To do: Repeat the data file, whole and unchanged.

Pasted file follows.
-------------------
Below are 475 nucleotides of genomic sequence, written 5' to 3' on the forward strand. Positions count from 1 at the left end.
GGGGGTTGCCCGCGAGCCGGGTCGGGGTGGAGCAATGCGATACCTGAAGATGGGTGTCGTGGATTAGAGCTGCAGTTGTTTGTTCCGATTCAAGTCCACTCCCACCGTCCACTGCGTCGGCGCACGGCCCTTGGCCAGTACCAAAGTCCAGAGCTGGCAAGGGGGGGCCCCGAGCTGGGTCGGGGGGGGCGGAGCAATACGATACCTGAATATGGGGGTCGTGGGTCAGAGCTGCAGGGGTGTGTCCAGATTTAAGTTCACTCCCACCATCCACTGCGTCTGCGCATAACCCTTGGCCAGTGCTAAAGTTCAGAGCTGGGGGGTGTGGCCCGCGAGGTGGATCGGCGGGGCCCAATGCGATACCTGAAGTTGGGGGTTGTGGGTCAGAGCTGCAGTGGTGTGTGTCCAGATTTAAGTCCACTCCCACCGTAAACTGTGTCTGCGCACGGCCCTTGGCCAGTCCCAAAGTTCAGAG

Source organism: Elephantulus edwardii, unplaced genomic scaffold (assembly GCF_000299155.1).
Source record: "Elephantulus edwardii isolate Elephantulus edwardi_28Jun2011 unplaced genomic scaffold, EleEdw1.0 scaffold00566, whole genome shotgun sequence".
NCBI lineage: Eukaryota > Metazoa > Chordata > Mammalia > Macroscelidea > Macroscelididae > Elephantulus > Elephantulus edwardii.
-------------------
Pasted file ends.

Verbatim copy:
Below are 475 nucleotides of genomic sequence, written 5' to 3' on the forward strand. Positions count from 1 at the left end.
GGGGGTTGCCCGCGAGCCGGGTCGGGGTGGAGCAATGCGATACCTGAAGATGGGTGTCGTGGATTAGAGCTGCAGTTGTTTGTTCCGATTCAAGTCCACTCCCACCGTCCACTGCGTCGGCGCACGGCCCTTGGCCAGTACCAAAGTCCAGAGCTGGCAAGGGGGGGCCCCGAGCTGGGTCGGGGGGGGCGGAGCAATACGATACCTGAATATGGGGGTCGTGGGTCAGAGCTGCAGGGGTGTGTCCAGATTTAAGTTCACTCCCACCATCCACTGCGTCTGCGCATAACCCTTGGCCAGTGCTAAAGTTCAGAGCTGGGGGGTGTGGCCCGCGAGGTGGATCGGCGGGGCCCAATGCGATACCTGAAGTTGGGGGTTGTGGGTCAGAGCTGCAGTGGTGTGTGTCCAGATTTAAGTCCACTCCCACCGTAAACTGTGTCTGCGCACGGCCCTTGGCCAGTCCCAAAGTTCAGAG

Source organism: Elephantulus edwardii, unplaced genomic scaffold (assembly GCF_000299155.1).
Source record: "Elephantulus edwardii isolate Elephantulus edwardi_28Jun2011 unplaced genomic scaffold, EleEdw1.0 scaffold00566, whole genome shotgun sequence".
NCBI lineage: Eukaryota > Metazoa > Chordata > Mammalia > Macroscelidea > Macroscelididae > Elephantulus > Elephantulus edwardii.